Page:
The Author

Brendan McManusThe author is a Jesuit priest currently based in Belfast, but has been in constant movement all his life. Raised on a farm in Co. Fermanagh, N. Ireland, he developed a love for nature and the outdoors. However, he was soon on the move, searching for a fuller life, moving first to England and then Australia as a computer interface designer in the 80s. Brendan got disillusioned with the ‘yuppie’ corporate world, trading in his sports car to join the Jesuits back in Ireland. Part of his initial Jesuit training was a walk across Spain begging for food and accommodation, learning how to be a pilgrim.

His subsequent work reflected this theme whether bringing young people up the pilgrim trail to Ireland’s holy mountain, Croagh Patrick, leading ecological walks in Colombia, or running school retreats in Connemara. He has made the major pilgrimages to Rome, Jerusalem, Lourdes and Taizé, but has also a keen interest in Irish pilgrimage sites such as Glendalough, Skellig Michael, Glencolmcille, Knock and Lough Derg.

‘If you want to know what it is like to set out on a journey of bereavement, if you want to know how suicide affects a person, if you want to know what it feels like to find some healing, then this is the book for you. Brendan writes beautifully and evocatively about his brother Donal, and the lengths that he goes to (the end of the world) for him. I couldn’t recommend it highly enough.’

– CEO and founder of Console Suicide Charity

The author’s main qualification for writing an Ignatian reflection on the Camino is his extensive training in Ignatian Spirituality, he has literally walked in the footsteps of St. Ignatius, and has reflected and written on this experience. In 1994 he walked the 500 mile Ignatian walk from Loyola to Manresa in Spain trying to live the authentic pilgrim spirit. His reflections on this walk were published in the British Jesuit ‘The Way’ Journal: The Inner Journey.

The author is an experienced writer and perceptive observer of human experience. Even in his early days as a Jesuit he captured in words the paradoxical beauty in working with disability among the L’Arche community. After his brother’s suicide the author wrote about the family’s initial experience in an article that was to solicit extensive feedback and prove useful to many others.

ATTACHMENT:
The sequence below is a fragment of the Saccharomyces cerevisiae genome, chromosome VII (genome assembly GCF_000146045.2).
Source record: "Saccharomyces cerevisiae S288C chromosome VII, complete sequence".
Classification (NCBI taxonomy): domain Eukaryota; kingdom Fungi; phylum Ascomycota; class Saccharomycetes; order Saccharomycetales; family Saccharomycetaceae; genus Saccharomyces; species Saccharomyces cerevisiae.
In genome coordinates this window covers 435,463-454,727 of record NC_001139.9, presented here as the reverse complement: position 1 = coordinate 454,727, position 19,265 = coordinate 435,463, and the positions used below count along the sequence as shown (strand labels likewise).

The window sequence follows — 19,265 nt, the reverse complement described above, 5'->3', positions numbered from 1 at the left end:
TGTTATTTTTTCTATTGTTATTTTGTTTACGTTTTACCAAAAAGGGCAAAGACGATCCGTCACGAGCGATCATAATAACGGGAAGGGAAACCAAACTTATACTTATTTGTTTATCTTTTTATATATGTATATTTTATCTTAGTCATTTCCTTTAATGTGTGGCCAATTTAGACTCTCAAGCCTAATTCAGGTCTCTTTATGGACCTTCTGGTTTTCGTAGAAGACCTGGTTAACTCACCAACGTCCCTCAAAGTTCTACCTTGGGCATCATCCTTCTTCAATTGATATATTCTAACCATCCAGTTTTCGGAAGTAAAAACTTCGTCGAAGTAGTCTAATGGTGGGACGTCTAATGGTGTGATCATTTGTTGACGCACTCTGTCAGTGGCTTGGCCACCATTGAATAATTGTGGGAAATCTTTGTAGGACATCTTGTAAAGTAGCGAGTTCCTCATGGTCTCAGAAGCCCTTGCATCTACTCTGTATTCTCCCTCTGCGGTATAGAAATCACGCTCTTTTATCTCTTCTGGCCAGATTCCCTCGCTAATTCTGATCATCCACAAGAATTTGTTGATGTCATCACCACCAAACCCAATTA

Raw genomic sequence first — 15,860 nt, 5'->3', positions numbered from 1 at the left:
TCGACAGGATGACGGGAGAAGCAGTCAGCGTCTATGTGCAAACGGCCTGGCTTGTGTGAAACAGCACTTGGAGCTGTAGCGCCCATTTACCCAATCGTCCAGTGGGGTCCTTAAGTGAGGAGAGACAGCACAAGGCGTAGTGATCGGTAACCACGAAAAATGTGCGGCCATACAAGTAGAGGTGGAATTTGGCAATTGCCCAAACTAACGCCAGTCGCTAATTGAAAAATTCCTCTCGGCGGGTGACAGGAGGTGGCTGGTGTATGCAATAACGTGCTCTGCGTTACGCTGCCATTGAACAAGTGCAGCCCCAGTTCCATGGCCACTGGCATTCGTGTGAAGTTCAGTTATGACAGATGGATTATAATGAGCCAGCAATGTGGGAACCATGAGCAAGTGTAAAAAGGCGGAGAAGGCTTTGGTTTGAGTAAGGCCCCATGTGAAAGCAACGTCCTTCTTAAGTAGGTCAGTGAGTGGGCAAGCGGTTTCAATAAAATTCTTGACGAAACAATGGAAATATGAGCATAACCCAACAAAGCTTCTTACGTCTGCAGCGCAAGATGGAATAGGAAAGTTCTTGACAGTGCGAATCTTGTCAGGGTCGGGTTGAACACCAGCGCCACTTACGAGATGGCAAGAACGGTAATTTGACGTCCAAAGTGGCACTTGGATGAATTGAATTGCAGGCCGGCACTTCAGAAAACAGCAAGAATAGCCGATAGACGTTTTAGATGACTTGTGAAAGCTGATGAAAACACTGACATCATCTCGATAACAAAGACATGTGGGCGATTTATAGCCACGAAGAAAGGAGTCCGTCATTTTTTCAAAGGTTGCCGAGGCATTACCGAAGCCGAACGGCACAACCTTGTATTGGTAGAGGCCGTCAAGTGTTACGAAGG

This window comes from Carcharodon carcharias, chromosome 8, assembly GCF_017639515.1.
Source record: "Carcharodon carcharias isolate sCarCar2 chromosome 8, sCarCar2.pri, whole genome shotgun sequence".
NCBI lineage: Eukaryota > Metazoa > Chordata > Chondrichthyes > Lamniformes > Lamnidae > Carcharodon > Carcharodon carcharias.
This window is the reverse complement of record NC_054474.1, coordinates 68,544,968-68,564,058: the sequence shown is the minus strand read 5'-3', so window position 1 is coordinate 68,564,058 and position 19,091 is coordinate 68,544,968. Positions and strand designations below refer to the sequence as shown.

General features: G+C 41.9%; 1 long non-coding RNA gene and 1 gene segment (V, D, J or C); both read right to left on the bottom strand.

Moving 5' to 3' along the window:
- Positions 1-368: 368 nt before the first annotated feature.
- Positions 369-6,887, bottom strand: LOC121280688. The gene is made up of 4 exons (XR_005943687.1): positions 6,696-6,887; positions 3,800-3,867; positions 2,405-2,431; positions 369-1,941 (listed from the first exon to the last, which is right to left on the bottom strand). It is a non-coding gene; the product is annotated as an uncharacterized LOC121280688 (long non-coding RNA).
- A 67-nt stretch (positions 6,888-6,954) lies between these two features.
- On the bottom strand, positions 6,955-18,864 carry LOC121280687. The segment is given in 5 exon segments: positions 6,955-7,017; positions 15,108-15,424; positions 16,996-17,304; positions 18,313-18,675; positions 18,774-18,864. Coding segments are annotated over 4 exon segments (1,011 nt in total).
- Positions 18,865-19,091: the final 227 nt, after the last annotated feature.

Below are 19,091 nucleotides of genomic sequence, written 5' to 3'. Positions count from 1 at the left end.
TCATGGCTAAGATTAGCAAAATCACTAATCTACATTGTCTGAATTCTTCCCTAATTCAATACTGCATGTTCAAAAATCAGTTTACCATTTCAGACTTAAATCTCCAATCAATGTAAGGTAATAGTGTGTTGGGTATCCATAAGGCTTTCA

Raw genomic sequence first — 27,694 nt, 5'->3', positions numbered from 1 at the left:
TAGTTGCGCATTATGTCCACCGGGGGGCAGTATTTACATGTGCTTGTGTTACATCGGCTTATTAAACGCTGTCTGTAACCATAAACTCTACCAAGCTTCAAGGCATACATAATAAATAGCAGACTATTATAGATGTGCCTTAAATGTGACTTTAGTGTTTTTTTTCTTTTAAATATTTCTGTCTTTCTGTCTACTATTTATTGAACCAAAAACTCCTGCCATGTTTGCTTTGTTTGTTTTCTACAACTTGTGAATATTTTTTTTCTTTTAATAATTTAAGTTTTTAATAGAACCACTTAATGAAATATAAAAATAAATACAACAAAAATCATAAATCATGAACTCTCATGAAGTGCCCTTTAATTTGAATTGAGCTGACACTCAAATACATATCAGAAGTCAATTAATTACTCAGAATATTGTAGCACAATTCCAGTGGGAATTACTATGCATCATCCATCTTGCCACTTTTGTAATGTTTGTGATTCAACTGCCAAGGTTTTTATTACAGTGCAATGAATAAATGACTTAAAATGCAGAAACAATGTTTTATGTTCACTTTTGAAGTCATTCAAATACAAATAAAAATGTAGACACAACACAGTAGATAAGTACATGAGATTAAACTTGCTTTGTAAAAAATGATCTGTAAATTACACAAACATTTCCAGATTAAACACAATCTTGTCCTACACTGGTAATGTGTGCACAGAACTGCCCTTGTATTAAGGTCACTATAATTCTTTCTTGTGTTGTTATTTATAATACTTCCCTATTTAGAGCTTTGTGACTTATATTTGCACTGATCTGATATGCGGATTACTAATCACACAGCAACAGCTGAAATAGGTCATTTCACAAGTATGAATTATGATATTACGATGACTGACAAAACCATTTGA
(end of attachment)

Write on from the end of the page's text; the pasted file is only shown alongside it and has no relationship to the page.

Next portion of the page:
The author has already written a short article on his Camino experience, and the actual blog, unedited, that he wrote while on the Camino was a real treasure house for his writings. The author was the Editor for the Irish Jesuit’s E-News from 2006-‘08, and has been a film reviewer for the Irish Messenger from 2009-‘12. Before becoming a Jesuit The author worked in IT and had a number of technical publications there. The author has been involved with the Irish suicide prevention charity Console, appearing on their Fundraisers’ page as the biggest single fundraiser for his Camino sponsorship.

The author is also a gifted public speaker and photographer. He took many photos on the Camino and the best are available on this website. Although trained in business presentations through his former work with computer giant, HP, the author’s main public speaking is now preaching, retreats and spirituality seminars. His preferred mode of communication is story telling, especially drawing on real life examples from the Camino. Being concrete and incarnate, it speaks powerfully to people’s own life experience.

The author is also a fluent Spanish speaker (the dominant Camino language), through four years studying theology in Spanish in Colombia, and has a lot of experience talking to Hispanic groups. He understands well the Latin American culture and spirituality and is at home in those cultures, especially speaking on themes of suffering and the Passion of Christ.

‘Brendan McManus is to be admired and commended for his bravery in committing such a personal story to paper, and it is my hope that others who have travelled the same path – physically or emotionally – will read this book and recognise something of themselves in its pages.’

– Frances Murphy, Thinking Faith, July 2014

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